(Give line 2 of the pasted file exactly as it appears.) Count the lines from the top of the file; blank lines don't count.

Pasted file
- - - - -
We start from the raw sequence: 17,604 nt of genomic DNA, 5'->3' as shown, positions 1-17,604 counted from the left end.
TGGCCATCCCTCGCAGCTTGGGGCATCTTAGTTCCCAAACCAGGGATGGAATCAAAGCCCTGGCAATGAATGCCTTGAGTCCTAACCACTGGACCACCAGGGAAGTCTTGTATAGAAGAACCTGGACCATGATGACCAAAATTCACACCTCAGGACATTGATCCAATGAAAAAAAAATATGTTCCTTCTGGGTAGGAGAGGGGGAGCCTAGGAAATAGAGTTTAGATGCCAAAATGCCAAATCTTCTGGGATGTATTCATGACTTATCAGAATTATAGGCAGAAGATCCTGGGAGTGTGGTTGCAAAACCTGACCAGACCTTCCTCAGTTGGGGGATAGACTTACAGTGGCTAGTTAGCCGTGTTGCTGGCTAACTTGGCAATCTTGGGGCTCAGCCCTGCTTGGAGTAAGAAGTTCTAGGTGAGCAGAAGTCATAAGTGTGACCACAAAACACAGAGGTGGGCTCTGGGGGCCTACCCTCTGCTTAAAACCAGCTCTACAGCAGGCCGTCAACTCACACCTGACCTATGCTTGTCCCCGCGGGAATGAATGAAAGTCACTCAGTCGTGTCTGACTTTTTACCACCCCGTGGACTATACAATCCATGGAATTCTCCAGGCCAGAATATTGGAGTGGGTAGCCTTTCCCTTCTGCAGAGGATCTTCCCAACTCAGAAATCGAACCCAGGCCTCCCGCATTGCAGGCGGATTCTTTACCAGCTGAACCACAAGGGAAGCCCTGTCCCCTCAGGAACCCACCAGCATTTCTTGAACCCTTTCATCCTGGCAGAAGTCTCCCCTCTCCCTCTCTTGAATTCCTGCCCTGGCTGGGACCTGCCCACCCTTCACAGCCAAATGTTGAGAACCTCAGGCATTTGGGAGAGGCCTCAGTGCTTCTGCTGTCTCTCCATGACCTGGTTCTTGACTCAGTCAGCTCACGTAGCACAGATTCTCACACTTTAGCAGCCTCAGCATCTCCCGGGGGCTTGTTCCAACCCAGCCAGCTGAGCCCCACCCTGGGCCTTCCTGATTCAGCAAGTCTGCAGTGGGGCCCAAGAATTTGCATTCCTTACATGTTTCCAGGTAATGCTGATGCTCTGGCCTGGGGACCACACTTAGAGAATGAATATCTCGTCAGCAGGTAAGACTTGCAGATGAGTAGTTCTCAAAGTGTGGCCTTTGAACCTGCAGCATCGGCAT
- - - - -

TGGCCATCCCTCGCAGCTTGGGGCATCTTAGTTCCCAAACCAGGGATGGAATCAAAGCCCTGGCAATGAATGCCTTGAGTCCTAACCACTGGACCACCAGGGAAGTCTTGTATAGAAGAACCTGGACCATGATGACCAAAATTCACACCTCAGGACATTGATCCAATGAAAAAAAAATATGTTCCTTCTGGGTAGGAGAGGGGGAGCCTAGGAAATAGAGTTTAGATGCCAAAATGCCAAATCTTCTGGGATGTATTCATGACTTATCAGAATTATAGGCAGAAGATCCTGGGAGTGTGGTTGCAAAACCTGACCAGACCTTCCTCAGTTGGGGGATAGACTTACAGTGGCTAGTTAGCCGTGTTGCTGGCTAACTTGGCAATCTTGGGGCTCAGCCCTGCTTGGAGTAAGAAGTTCTAGGTGAGCAGAAGTCATAAGTGTGACCACAAAACACAGAGGTGGGCTCTGGGGGCCTACCCTCTGCTTAAAACCAGCTCTACAGCAGGCCGTCAACTCACACCTGACCTATGCTTGTCCCCGCGGGAATGAATGAAAGTCACTCAGTCGTGTCTGACTTTTTACCACCCCGTGGACTATACAATCCATGGAATTCTCCAGGCCAGAATATTGGAGTGGGTAGCCTTTCCCTTCTGCAGAGGATCTTCCCAACTCAGAAATCGAACCCAGGCCTCCCGCATTGCAGGCGGATTCTTTACCAGCTGAACCACAAGGGAAGCCCTGTCCCCTCAGGAACCCACCAGCATTTCTTGAACCCTTTCATCCTGGCAGAAGTCTCCCCTCTCCCTCTCTTGAATTCCTGCCCTGGCTGGGACCTGCCCACCCTTCACAGCCAAATGTTGAGAACCTCAGGCATTTGGGAGAGGCCTCAGTGCTTCTGCTGTCTCTCCATGACCTGGTTCTTGACTCAGTCAGCTCACGTAGCACAGATTCTCACACTTTAGCAGCCTCAGCATCTCCCGGGGGCTTGTTCCAACCCAGCCAGCTGAGCCCCACCCTGGGCCTTCCTGATTCAGCAAGTCTGCAGTGGGGCCCAAGAATTTGCATTCCTTACATGTTTCCAGGTAATGCTGATGCTCTGGCCTGGGGACCACACTTAGAGAATGAATATCTCGTCAGCAGGTAAGACTTGCAGATGAGTAGTTCTCAAAGTGTGGCCTTTGAACCTGCAGCATCGGCAT